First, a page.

The grapes have come in smaller, but it's not stopping the production of wine. They say it's not about quantity, it's about quality.
"We will be winning more awards. The more awards that Finger Lakes wineries win, the more national and international recognition the wines get," said Andrea Colaruotolo O'Neill, Casa Larga Director of Marketing.
Mark Patterson is a winemaker at Casa Larga Vineyards. He says he owes the summer drought a big thanks. While the weather damaged most crops, it helped grapes.
The sun, heat and little rain made the perfect combination for the year's harvest. In fact, winemakers are two weeks ahead of schedule.
"When the weather is still good, if you can get them in, and they are ripe, then you are looking at less issues further down the road," said Mark Patterson.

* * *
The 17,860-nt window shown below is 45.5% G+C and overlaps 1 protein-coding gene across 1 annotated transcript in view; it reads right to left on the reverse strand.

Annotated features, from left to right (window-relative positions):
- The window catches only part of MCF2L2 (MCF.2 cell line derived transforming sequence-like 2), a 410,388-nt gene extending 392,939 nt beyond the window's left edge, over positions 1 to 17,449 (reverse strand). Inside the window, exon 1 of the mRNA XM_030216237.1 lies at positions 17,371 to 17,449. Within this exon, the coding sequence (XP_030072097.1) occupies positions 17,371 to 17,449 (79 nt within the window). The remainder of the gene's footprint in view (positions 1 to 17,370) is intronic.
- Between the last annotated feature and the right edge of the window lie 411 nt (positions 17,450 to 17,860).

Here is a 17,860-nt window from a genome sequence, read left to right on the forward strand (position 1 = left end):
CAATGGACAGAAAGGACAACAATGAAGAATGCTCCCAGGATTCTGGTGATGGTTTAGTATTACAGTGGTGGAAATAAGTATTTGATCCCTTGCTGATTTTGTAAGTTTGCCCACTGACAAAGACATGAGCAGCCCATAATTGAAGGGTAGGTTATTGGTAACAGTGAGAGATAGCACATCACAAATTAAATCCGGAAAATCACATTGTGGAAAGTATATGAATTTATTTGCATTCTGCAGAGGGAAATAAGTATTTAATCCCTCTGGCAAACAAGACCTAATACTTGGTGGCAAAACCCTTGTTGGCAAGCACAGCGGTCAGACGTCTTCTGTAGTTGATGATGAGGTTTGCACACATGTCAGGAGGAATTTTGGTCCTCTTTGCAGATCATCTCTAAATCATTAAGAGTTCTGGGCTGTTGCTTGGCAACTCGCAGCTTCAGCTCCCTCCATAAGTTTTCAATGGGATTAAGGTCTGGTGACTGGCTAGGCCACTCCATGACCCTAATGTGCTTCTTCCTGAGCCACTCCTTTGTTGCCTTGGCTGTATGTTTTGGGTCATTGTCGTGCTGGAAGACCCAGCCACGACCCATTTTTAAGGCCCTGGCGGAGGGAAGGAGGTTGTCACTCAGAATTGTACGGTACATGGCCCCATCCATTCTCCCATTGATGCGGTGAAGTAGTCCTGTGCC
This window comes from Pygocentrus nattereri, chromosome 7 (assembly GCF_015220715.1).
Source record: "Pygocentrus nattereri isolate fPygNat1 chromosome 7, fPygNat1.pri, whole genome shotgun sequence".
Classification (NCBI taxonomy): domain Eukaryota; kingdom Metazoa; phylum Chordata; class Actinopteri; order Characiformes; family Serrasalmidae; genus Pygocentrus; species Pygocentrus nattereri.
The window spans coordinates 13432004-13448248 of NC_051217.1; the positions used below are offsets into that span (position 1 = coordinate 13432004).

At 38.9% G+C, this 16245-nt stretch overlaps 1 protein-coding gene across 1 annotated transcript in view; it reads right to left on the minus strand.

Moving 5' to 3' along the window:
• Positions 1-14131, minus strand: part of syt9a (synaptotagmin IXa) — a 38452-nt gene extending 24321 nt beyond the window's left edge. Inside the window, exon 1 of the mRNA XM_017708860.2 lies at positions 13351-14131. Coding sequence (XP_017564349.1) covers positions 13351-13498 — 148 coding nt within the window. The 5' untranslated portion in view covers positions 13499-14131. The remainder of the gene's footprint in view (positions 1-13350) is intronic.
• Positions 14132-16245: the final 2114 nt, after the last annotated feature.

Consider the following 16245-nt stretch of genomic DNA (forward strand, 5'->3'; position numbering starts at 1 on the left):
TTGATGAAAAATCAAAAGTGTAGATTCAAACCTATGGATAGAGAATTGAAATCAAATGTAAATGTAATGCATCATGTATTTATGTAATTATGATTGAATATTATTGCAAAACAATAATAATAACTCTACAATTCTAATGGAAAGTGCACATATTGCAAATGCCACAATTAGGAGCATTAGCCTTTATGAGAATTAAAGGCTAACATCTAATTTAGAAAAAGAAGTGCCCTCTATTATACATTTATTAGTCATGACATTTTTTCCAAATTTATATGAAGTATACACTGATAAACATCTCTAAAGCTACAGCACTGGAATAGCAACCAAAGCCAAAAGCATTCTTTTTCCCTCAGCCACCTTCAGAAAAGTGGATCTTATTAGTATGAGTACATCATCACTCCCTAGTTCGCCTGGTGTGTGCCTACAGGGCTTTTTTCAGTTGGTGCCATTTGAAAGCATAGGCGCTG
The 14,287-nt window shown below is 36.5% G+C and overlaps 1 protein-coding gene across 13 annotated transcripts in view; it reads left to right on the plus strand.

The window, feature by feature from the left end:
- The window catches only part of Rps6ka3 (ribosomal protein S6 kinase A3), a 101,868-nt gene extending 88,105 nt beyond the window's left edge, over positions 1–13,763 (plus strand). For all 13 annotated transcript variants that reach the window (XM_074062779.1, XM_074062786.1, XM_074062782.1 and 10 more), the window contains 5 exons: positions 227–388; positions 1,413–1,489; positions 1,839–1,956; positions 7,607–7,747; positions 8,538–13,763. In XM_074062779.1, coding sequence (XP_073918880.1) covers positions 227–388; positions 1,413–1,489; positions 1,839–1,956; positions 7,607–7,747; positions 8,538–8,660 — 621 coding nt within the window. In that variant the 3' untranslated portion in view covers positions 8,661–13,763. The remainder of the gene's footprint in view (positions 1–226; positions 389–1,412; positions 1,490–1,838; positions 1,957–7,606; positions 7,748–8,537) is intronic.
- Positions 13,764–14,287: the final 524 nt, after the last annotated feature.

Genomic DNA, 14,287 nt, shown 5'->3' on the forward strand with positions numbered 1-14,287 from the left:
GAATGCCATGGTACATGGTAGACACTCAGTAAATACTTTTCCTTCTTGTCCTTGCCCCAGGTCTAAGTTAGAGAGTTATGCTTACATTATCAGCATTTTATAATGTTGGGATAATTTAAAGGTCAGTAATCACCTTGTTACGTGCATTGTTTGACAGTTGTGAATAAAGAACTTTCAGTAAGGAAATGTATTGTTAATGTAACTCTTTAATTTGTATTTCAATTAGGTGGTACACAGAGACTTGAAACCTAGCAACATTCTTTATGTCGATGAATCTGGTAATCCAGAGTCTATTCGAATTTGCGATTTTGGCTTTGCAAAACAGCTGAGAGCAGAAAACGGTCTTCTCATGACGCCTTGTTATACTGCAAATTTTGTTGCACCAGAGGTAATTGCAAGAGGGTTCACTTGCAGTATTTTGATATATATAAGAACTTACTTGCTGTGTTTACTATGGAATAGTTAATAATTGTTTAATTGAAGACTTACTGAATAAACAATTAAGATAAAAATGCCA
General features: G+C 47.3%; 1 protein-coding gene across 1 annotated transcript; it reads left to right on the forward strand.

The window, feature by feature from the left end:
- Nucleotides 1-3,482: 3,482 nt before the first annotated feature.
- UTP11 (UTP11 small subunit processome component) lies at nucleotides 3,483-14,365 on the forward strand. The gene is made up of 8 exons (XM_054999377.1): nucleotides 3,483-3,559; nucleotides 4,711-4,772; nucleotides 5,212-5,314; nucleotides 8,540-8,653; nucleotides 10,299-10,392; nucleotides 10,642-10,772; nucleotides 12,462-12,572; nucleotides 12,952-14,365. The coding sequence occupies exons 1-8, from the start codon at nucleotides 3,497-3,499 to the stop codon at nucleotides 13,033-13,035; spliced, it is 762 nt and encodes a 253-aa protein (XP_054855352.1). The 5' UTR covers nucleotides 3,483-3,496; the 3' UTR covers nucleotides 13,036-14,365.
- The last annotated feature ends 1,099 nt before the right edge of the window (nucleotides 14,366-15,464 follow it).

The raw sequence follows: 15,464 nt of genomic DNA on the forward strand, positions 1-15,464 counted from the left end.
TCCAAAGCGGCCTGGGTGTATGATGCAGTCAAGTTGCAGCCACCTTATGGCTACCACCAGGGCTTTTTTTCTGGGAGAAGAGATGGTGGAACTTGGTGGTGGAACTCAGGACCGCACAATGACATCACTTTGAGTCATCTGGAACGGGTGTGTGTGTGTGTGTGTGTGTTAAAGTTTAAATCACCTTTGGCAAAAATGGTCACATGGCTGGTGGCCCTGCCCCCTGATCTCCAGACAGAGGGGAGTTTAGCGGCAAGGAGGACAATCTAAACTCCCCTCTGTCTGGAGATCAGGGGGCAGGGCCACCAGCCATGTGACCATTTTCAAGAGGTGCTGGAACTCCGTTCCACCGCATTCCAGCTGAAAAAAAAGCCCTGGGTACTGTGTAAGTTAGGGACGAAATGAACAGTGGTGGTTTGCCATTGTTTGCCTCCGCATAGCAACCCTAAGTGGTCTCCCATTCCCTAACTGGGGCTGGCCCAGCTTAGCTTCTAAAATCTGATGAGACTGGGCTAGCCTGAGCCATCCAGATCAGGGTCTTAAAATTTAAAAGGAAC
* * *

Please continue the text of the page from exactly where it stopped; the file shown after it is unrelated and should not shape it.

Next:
The timing is not the only plus. The drought made smaller clusters of grapes which wasn't a bad thing.
"The clusters and the berries are a little smaller than they would be in an average year, that doesn't worry me, because it potentially increases the amount of flavoring components that will find its way into the wine," said Patterson.
Mark says the crop produced higher sugar levels and didn't see any diseases. It's the best grapes Casa Larga has seen since 2007.
"We already make world class wines, and this will give us one more opportunity to rival other world class wine making regions," said Colaruotolo O'Neill.
How will this year's exceptional wine affect your wallet in New York? It won't at all. Experts say the only thing you'll notice is the new taste.